The plight of those fleeing to Western nations for a better life is nothing less than tragic. No one relishes turning away refugees who have fled appalling conditions in Africa, or innocent children sent to America by well-meaning parents. However, as terrible as these immigration crises are, Europe and the United States have both a right and a duty to regulate the flow of people across their borders. There is no good answer to such a difficult problem, but one response is entirely illegitimate: the demonization of those who are skeptical about open borders, and all the undeniable burdens that come with them.

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  • Anthony

    Well said professor.

    Sen. Jeff Sessions (R -Alabama) on why unregulated immigration hurts working Americans. Even though I am usually in sharp disagreement with Sessions, on this issue I’m with him.

    • Dan King

      In most cases I agree with Jeff Sessions, but not in this case. The worst thing for any economy is population decline. See Japan as an example. Our native fertility rates are too low to sustain population growth. Therefore immigration is essential to our future. Mr. Sessions complains about 30 million over 10 years–that’s not even 10% of our population, assuming nobody dies or emigrates.

      Adam Smith nailed it–the bigger the market, the richer the people. He’s still right, and a country that allows free immigration will be richer than one that doesn’t.

      Worldwide population growth is stagnant. Those countries that can maintain population growth in the face of that trend are more likely to have thriving economies.

      • lukelea

        What makes you so sure Japan is doing poorly? They are actually addressing a problem that all societies are going to have to face. The world’s population cannot grow forever. We have mass immigration but our population is hardly thriving. The economy is though. I guess you have to choose.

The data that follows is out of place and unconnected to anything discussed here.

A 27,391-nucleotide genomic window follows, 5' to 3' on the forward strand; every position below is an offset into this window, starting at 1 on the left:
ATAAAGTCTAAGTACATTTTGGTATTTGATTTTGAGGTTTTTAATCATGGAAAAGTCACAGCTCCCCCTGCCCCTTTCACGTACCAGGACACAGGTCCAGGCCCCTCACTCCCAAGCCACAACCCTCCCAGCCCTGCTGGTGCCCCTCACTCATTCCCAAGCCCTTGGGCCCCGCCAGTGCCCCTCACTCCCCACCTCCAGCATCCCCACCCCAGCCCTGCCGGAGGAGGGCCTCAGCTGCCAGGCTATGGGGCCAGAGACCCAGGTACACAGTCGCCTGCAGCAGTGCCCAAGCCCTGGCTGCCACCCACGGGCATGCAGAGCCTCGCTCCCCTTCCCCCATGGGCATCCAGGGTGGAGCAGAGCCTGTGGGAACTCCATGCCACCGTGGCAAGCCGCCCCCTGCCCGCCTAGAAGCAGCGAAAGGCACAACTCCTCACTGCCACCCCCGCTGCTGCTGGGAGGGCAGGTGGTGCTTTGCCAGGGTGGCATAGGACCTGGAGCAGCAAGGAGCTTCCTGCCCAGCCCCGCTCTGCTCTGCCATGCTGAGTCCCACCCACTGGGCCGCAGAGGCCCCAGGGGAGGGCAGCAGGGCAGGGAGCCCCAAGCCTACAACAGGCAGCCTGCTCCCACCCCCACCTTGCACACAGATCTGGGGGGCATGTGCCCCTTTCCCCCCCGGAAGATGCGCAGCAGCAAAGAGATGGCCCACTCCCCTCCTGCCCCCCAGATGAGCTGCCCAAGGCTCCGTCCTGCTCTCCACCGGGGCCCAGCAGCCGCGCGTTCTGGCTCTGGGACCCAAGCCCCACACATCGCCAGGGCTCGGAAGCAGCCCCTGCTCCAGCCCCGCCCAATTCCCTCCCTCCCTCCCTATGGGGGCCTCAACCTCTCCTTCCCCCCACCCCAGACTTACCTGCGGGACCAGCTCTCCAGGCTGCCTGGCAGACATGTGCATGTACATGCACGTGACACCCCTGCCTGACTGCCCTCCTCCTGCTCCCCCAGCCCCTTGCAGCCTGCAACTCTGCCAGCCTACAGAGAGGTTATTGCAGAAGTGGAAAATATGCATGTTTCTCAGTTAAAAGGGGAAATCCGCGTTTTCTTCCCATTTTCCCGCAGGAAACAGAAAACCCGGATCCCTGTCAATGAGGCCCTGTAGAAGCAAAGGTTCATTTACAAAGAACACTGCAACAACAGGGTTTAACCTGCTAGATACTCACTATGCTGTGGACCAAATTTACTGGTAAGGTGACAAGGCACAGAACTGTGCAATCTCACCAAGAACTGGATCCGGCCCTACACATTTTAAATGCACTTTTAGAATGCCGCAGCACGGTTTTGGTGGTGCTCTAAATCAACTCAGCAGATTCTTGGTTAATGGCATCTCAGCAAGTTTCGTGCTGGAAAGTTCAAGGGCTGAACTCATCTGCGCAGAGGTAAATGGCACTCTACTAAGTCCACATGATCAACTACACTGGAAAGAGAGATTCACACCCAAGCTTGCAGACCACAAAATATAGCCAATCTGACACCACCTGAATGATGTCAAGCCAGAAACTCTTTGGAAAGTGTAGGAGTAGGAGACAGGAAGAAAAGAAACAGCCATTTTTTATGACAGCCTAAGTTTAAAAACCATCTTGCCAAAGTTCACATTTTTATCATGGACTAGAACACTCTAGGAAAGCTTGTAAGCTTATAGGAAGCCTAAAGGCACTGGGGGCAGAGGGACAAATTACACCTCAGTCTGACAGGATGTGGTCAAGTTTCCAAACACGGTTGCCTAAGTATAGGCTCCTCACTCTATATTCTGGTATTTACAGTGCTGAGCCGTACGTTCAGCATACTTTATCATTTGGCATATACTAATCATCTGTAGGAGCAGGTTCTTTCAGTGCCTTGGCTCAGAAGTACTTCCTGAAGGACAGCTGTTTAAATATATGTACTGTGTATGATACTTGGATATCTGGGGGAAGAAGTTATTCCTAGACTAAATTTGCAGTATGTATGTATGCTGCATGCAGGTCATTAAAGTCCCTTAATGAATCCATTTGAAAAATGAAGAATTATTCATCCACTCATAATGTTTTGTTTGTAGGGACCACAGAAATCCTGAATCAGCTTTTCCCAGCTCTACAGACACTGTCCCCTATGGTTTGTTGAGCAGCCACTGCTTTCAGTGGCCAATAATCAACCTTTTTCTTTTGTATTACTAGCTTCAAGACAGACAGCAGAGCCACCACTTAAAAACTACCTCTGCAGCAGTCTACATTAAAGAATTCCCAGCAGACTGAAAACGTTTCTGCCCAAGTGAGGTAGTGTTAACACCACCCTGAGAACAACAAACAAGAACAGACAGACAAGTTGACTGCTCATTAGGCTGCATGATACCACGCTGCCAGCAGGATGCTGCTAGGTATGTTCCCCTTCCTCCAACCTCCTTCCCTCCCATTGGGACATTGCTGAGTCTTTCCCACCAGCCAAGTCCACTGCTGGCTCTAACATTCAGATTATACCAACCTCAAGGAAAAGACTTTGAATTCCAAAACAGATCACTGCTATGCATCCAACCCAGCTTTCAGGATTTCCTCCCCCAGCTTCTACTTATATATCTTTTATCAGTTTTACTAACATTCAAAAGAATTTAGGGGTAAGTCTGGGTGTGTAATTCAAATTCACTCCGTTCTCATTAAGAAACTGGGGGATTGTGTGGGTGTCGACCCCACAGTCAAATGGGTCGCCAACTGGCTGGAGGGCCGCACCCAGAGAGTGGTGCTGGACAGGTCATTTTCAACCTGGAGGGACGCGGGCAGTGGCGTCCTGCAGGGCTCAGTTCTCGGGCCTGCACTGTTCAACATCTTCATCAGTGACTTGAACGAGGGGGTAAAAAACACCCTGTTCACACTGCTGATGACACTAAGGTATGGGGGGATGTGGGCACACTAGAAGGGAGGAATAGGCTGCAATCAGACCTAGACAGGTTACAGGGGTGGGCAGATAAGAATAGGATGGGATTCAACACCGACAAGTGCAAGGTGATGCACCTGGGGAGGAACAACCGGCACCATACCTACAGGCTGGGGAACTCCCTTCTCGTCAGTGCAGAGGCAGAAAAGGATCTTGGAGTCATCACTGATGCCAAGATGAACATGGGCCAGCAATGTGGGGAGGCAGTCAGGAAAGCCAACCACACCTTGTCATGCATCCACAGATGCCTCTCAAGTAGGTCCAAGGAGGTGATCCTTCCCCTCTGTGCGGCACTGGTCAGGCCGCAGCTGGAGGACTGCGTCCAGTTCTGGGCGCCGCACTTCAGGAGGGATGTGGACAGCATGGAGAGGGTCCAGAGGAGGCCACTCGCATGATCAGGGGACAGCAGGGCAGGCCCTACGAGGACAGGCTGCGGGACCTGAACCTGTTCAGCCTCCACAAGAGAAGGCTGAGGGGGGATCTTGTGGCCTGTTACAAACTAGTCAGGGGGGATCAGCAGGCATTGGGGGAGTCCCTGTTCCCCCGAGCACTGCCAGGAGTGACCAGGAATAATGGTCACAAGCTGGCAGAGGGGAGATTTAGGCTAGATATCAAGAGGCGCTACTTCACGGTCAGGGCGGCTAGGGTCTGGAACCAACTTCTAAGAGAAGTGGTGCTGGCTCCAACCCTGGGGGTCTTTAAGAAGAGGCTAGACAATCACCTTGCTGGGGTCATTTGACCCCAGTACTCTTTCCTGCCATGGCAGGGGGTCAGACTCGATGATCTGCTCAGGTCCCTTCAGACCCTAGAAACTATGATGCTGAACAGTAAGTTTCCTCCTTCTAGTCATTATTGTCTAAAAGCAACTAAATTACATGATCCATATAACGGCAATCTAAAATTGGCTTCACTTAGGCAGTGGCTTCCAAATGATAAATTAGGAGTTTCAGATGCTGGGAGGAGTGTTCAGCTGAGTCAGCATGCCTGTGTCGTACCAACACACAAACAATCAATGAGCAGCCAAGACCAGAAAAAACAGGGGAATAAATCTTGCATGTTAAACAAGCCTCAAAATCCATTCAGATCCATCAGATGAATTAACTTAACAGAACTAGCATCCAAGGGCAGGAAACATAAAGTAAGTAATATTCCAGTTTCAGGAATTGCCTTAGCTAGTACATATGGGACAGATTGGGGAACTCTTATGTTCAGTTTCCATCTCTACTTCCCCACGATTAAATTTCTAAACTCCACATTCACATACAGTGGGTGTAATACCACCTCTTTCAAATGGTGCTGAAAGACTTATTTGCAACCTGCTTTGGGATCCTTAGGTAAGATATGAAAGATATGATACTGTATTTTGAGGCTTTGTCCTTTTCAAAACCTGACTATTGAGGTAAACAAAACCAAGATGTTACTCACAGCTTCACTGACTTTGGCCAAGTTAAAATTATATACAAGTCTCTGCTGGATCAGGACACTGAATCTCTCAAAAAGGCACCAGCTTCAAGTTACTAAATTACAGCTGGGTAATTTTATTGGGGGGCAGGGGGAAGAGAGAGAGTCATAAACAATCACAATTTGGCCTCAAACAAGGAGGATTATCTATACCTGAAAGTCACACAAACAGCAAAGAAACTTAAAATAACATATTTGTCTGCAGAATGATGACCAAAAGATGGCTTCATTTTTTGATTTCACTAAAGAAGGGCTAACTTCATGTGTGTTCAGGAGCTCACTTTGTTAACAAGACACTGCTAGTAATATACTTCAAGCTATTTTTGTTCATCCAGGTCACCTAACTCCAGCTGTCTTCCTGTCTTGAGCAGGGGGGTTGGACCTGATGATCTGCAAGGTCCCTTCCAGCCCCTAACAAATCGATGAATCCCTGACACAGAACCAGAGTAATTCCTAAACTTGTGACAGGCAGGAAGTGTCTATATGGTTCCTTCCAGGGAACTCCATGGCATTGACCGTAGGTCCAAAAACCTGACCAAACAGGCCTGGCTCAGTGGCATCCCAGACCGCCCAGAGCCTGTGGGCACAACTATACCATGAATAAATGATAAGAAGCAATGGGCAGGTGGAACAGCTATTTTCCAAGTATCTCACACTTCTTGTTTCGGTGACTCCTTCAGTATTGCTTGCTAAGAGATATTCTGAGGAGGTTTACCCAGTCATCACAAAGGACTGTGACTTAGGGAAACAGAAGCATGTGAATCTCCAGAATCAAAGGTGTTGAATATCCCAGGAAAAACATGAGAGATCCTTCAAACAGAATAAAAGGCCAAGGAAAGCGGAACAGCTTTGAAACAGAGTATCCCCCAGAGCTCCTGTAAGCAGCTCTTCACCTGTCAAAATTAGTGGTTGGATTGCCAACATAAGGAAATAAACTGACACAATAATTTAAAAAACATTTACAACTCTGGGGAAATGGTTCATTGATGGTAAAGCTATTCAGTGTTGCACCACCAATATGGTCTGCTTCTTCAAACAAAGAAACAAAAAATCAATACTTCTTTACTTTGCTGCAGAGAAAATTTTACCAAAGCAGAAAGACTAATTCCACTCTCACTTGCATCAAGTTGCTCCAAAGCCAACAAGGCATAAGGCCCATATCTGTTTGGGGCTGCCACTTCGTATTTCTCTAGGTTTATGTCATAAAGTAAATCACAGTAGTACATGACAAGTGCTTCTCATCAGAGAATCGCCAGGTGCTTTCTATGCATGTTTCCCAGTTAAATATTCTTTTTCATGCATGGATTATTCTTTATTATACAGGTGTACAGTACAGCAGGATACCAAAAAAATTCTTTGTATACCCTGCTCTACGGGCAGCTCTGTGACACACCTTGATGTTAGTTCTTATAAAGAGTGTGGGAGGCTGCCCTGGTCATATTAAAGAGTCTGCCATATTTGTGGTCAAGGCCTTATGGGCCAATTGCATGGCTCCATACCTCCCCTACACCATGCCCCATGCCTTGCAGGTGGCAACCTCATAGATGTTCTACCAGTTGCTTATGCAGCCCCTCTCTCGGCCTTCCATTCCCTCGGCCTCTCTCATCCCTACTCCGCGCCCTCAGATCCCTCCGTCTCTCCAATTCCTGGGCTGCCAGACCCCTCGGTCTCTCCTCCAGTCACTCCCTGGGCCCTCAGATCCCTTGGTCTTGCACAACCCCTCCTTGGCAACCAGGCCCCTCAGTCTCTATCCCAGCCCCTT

• lukelea

    “However, as terrible as these immigration crises are, Europe and the United States have both a right and a duty to regulate the flow of people across their borders.”

    In a world of seven billion people, most of them in poor countries, this is undoubtedly true. But one question about mass immigration, legal as well as illegal, that I have yet to see addressed is whether it hurts the development of the poor countries from which most immigrants come?

    When you consider that, almost by definition. a country’s emigrants are generally among the more daring, energetic and enterprising of its native-born citizens, it seems likely that the answer is that it hurts more than it helps. It drains an undeveloped society of its precious human capital, the very people who would push hardest for development if they had no other choice. Look at Mexico for example. Would crooks rule there if a quarter of the population had not already decamped for the United States? I doubt it.

    For true bleeding hearts — count me amongst them — this should be the number one issue.